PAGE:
Number 8 is an interesting par 3 that plays 135 yards over water with a deep bunker guarding the right and another guarding the left. There's also more sand between the water and the green and a lot of mounding around the green. It's a fun little hole. The par 4, 9th hole plays 364 yards and features the first significant carry over water, although it's less than 150 yards from the White tees. The fairway bunker on the right can come in to play as can the one on the left and the woods further left if you push it too far. Your approach shot plays uphill to a green that you don't want to miss left.
The back nine has its share of unforgettable holes as well. Number 12 is a 434 yard par 5 that doglegs right and offers an opportunity to go for the green in two with a good drive down the left side. Even more appealing, the second shot is played downhill to a green protected by a large bunker on the right that sits well below the putting surface. The green slopes significantly from back to front with a top shelf back right. With a right side pin placement, getting it close in two could be a tough task. With all of the mounding in the fairway, you could be playing from a tricky lie.
The 14th hole is ranked the toughest on the inward nine. At 410 yards from the White tees, it's a long par 4 that doglegs to the right. You'll need to play your tee shot down the left side, but anything pushed left of the fairway will most likely find some trees. The large fairway bunker on the right shouldn't come into play for most golfers, however the trees that border the right side of the fairway have hindered the approach of many golf balls. The green is elevated with no bunkers around it; just a lot of mounding. Par or better here is an accomplishment.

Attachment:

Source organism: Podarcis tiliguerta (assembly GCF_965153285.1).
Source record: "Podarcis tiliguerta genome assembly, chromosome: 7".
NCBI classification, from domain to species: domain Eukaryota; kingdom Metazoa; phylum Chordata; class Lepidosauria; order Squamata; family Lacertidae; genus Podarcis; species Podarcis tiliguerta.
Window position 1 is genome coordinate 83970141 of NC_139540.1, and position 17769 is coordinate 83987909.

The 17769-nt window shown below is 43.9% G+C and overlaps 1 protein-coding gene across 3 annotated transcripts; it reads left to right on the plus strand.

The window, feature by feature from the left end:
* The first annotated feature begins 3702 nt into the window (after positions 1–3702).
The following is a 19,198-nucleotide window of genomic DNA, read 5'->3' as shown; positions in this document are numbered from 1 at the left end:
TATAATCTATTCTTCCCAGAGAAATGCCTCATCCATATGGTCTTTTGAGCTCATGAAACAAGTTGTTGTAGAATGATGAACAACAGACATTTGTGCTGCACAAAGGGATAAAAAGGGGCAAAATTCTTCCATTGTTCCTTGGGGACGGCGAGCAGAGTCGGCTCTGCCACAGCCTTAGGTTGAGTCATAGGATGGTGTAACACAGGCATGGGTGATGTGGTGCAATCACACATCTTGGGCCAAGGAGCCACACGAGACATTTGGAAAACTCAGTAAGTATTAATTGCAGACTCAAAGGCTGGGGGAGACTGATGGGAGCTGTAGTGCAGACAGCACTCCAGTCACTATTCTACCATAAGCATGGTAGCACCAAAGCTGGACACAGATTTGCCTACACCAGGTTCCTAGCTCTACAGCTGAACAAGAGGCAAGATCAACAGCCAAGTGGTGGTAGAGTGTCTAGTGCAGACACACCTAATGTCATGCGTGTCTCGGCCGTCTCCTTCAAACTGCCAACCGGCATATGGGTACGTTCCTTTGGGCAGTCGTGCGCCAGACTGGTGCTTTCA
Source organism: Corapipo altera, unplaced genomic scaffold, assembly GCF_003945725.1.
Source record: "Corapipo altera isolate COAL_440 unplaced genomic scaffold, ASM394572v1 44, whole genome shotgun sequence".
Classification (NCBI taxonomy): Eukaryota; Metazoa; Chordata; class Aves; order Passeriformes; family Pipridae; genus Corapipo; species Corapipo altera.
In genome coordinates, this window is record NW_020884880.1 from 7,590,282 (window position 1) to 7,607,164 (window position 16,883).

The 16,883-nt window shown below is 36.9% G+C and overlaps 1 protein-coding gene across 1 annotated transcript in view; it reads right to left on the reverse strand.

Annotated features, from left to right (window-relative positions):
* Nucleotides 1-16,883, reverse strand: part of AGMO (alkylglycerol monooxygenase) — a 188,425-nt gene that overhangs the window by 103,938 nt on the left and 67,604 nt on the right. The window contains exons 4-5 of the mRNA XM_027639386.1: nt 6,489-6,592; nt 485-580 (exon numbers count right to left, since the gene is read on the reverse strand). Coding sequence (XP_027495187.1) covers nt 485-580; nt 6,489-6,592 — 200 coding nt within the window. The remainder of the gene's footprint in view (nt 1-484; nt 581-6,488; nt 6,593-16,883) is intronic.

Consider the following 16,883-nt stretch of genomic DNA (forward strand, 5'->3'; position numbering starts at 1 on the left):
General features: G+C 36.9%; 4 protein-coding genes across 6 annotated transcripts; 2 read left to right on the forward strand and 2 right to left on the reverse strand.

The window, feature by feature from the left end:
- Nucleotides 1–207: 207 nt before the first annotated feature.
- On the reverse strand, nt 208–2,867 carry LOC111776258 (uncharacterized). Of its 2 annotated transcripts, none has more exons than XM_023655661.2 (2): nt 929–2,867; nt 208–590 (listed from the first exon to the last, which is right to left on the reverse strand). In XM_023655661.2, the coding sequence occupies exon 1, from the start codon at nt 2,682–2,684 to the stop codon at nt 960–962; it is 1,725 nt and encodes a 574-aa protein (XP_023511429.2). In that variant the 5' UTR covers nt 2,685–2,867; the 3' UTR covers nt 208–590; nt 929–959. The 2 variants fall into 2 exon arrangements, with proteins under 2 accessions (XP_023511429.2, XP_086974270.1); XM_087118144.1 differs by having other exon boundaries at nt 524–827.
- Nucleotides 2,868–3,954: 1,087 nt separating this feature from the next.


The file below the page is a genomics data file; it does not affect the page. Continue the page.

Two of the final three holes are par threes. Number 16 is a good looking 156 yard par 3 that plays downhill to a very large green with water on the right and devilish bunkers on the left and in back. Hitting the green in regulation is the easy part. Putting across the ridge on the left side is when things start to get interesting. At 338 yards, Number 17 is a short par 4 that begins with a totally blind tee shot. If you're playing the course for the first time, as I was, you may have to guess at whether the hole goes to the left or right. Fortunately, I guessed right - literally!
Your round at Indian River Golf Club ends with another challenging downhill par 3 that plays 159 yards over a creek. It also usually plays into the wind and a lot longer. The long, narrow green ids fronted by a sand bunker right. A fitting end to a fun round of golf!
Inside the clubhouse, you'll find lots of logoed apparel from top companies as well as a wide assortment of balls and gloves. The Grill is open Wednesday through Sunday and offers up homemade barbecue; some of the best in the area. They also serve a lot of your usual clubhouse grub: burgers, fries, wraps and hot dogs, as well as adult - and kids - beverages.